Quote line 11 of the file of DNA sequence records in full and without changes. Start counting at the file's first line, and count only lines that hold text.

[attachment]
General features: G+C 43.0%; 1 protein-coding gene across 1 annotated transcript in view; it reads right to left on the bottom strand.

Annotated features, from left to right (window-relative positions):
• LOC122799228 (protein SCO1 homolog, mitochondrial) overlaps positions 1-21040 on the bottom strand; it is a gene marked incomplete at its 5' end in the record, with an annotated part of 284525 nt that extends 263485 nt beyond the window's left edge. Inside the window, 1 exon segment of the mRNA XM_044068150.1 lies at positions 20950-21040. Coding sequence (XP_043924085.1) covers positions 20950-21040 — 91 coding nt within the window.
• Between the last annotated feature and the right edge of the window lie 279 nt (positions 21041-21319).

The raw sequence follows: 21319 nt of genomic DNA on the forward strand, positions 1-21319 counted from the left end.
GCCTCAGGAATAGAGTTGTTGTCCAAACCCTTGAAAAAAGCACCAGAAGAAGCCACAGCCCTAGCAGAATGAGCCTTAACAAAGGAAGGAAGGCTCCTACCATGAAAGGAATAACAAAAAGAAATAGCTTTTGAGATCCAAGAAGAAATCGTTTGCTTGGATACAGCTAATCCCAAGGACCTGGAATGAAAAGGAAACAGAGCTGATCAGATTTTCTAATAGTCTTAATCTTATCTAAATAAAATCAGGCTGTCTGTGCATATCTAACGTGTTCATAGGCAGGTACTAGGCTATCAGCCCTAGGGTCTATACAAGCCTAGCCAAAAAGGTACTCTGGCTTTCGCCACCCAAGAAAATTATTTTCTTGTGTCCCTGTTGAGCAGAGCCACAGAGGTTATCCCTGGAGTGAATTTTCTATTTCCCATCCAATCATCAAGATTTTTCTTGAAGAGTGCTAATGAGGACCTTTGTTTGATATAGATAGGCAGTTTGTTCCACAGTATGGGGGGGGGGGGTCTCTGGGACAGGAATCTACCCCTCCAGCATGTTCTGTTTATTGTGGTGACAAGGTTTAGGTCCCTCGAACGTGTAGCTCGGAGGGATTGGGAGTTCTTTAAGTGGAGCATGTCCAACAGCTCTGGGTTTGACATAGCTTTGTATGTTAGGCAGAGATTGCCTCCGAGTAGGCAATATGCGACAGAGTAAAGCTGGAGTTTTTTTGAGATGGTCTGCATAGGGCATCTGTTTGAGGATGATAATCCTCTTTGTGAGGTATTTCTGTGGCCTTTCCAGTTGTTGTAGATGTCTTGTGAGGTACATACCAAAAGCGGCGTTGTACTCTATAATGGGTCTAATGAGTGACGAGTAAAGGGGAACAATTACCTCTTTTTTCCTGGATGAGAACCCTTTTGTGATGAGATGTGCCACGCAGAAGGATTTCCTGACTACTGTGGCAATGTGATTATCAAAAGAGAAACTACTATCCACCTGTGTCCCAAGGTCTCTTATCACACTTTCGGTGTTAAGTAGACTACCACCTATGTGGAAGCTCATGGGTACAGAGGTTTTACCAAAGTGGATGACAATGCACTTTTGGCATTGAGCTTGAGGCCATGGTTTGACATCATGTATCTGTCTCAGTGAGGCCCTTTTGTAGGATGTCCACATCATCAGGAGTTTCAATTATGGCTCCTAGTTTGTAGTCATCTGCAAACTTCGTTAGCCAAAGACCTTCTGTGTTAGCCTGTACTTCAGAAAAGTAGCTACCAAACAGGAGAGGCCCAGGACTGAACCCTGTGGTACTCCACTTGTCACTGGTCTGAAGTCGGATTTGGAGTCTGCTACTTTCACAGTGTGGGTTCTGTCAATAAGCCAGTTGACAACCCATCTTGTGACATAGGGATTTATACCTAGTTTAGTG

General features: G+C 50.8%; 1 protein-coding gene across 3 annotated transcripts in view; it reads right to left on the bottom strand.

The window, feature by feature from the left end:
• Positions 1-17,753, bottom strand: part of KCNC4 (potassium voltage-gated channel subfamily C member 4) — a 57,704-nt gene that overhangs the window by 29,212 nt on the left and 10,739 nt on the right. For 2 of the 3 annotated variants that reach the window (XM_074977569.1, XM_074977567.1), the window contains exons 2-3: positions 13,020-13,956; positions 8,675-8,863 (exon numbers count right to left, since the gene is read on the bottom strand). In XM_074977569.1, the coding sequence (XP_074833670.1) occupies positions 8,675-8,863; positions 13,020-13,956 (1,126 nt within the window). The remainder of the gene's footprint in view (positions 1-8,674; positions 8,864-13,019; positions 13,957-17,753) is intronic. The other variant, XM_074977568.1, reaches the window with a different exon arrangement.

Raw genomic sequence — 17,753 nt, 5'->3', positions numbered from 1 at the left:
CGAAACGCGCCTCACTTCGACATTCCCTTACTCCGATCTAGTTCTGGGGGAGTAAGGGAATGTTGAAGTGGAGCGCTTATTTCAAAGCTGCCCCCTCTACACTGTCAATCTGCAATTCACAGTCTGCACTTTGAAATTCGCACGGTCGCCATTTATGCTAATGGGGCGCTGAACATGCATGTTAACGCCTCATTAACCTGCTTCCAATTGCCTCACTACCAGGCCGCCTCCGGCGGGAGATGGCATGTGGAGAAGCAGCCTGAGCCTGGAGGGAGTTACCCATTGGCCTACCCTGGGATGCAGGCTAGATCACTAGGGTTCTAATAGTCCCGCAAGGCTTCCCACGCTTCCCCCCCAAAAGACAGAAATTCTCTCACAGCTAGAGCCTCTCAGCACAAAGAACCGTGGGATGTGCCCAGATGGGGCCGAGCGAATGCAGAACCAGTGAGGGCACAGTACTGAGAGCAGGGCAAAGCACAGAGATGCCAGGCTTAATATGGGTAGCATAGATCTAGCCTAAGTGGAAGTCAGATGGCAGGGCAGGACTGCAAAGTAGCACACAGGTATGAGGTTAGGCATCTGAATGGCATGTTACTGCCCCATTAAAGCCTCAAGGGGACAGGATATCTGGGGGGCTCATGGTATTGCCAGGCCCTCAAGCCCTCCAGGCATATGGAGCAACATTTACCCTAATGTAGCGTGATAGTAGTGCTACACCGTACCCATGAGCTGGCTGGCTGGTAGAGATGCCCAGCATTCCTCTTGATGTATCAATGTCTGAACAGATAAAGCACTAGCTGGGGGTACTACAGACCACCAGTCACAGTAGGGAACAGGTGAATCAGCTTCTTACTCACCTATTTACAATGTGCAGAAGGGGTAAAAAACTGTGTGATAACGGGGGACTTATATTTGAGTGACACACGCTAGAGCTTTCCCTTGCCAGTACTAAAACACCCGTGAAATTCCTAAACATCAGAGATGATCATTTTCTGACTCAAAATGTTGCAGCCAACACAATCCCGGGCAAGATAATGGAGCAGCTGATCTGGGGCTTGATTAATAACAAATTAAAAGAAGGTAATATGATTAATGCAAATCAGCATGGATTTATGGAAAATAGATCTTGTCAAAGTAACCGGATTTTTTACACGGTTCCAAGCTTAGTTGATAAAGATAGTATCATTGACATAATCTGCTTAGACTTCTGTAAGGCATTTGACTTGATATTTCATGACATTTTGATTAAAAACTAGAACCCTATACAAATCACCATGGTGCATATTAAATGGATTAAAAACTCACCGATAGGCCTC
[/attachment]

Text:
CGAAACGCGCCTCACTTCGACATTCCCTTACTCCGATCTAGTTCTGGGGGAGTAAGGGAATGTTGAAGTGGAGCGCTTATTTCAAAGCTGCCCCCTCTACACTGTCAATCTGCAATTCACAGTCTGCACTTTGAAATTCGCACGGTCGCCATTTATGCTAATGGGGCGCTGAACATGCATGTTAACGCCTCATTAACCTGCTTCCAATTGCCTCACTACCAGGCCGCCTCCGGCGGGAGATGGCATGTGGAGAAGCAGCCTGAGCCTGGAGGGAGTTACCCATTGGCCTACCCTGGGATGCAGGCTAGATCACTAGGGTTCTAATAGTCCCGCAAGGCTTCCCACGCTTCCCCCCCAAAAGACAGAAATTCTCTCACAGCTAGAGCCTCTCAGCACAAAGAACCGTGGGATGTGCCCAGATGGGGCCGAGCGAATGCAGAACCAGTGAGGGCACAGTACTGAGAGCAGGGCAAAGCACAGAGATGCCAGGCTTAATATGGGTAGCATAGATCTAGCCTAAGTGGAAGTCAGATGGCAGGGCAGGACTGCAAAGTAGCACACAGGTATGAGGTTAGGCATCTGAATGGCATGTTACTGCCCCATTAAAGCCTCAAGGGGACAGGATATCTGGGGGGCTCATGGTATTGCCAGGCCCTCAAGCCCTCCAGGCATATGGAGCAACATTTACCCTAATGTAGCGTGATAGTAGTGCTACACCGTACCCATGAGCTGGCTGGCTGGTAGAGATGCCCAGCATTCCTCTTGATGTATCAATGTCTGAACAGATAAAGCACTAGCTGGGGGTACTACAGACCACCAGTCACAGTAGGGAACAGGTGAATCAGCTTCTTACTCACCTATTTACAATGTGCAGAAGGGGTAAAAAACTGTGTGATAACGGGGGACTTATATTTGAGTGACACACGCTAGAGCTTTCCCTTGCCAGTACTAAAACACCCGTGAAATTCCTAAACATCAGAGATGATCATTTTCTGACTCAAAATGTTGCAGCCAACACAATCCCGGGCAAGATAATGGAGCAGCTGATCTGGGGCTTGATTAATAACAAATTAAAAGAAGGTAATATGATTAATGCAAATCAGCATGGATTTATGGAAAATAGATCTTGTCAAAGTAACCGGATTTTTTACACGGTTCCAAGCTTAGTTGATAAAGATAGTATCATTGACATAATCTGCTTAGACTTCTGTAAGGCATTTGACTTGATATTTCATGACATTTTGATTAAAAACTAGAACCCTATACAAATCACCATGGTGCATATTAAATGGATTAAAAACTCACCGATAGGCCTC